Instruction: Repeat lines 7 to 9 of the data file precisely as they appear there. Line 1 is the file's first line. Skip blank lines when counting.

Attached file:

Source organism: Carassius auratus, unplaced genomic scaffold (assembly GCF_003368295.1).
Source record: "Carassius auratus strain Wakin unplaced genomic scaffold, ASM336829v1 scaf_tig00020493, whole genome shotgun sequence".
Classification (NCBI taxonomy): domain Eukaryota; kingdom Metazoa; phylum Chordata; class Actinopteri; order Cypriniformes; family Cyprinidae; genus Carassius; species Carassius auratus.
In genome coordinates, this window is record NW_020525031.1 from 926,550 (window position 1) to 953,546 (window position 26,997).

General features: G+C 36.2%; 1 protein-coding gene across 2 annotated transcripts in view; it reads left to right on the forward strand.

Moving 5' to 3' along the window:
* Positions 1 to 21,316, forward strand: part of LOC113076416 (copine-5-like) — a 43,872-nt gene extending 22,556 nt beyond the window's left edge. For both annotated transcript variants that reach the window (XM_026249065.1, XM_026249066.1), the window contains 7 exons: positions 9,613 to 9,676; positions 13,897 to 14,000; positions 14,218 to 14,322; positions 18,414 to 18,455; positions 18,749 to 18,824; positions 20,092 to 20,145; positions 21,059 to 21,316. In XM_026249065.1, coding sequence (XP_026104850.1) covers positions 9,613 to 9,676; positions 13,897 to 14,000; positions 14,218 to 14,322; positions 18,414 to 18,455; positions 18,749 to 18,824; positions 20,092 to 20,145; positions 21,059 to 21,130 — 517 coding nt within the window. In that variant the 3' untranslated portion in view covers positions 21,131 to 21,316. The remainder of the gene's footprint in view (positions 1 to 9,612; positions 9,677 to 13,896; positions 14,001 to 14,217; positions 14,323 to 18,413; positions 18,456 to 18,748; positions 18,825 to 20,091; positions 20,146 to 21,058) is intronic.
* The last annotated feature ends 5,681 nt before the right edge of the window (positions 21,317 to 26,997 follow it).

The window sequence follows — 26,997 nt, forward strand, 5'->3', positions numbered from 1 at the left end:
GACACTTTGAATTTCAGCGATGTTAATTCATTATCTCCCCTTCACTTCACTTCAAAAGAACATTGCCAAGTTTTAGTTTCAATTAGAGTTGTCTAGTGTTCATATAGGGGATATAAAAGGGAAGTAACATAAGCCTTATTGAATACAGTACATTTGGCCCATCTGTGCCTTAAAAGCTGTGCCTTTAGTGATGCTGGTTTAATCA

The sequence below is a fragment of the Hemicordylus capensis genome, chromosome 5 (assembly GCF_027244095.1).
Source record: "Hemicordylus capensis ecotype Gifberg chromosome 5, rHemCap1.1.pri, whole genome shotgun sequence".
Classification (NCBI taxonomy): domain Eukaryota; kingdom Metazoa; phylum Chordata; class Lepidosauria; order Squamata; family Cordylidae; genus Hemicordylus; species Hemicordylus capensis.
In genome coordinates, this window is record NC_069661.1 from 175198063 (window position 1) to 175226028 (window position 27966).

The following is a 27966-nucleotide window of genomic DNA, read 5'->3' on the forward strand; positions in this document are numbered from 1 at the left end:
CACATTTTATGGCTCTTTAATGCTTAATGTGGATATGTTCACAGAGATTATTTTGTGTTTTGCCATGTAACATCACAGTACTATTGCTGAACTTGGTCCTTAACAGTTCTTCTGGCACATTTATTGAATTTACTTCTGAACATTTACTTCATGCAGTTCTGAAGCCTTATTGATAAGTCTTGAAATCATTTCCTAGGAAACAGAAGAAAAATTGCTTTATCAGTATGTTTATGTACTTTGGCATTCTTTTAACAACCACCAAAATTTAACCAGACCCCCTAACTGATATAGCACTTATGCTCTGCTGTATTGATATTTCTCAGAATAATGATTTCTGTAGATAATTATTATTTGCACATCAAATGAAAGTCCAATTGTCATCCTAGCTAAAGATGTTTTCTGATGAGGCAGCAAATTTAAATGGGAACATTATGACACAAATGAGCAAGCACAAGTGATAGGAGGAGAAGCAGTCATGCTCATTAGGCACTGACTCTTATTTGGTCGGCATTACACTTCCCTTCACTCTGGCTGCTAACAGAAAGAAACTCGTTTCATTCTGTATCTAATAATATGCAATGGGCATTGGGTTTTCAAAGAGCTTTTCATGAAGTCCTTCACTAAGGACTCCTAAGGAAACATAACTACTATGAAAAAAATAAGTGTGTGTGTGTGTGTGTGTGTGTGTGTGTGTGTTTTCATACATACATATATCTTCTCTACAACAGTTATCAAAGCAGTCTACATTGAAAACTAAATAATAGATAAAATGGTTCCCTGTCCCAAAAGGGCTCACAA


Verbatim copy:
* Positions 1 to 21,316, forward strand: part of LOC113076416 (copine-5-like) — a 43,872-nt gene extending 22,556 nt beyond the window's left edge. For both annotated transcript variants that reach the window (XM_026249065.1, XM_026249066.1), the window contains 7 exons: positions 9,613 to 9,676; positions 13,897 to 14,000; positions 14,218 to 14,322; positions 18,414 to 18,455; positions 18,749 to 18,824; positions 20,092 to 20,145; positions 21,059 to 21,316. In XM_026249065.1, coding sequence (XP_026104850.1) covers positions 9,613 to 9,676; positions 13,897 to 14,000; positions 14,218 to 14,322; positions 18,414 to 18,455; positions 18,749 to 18,824; positions 20,092 to 20,145; positions 21,059 to 21,130 — 517 coding nt within the window. In that variant the 3' untranslated portion in view covers positions 21,131 to 21,316. The remainder of the gene's footprint in view (positions 1 to 9,612; positions 9,677 to 13,896; positions 14,001 to 14,217; positions 14,323 to 18,413; positions 18,456 to 18,748; positions 18,825 to 20,091; positions 20,146 to 21,058) is intronic.
* The last annotated feature ends 5,681 nt before the right edge of the window (positions 21,317 to 26,997 follow it).

The window sequence follows — 26,997 nt, forward strand, 5'->3', positions numbered from 1 at the left end: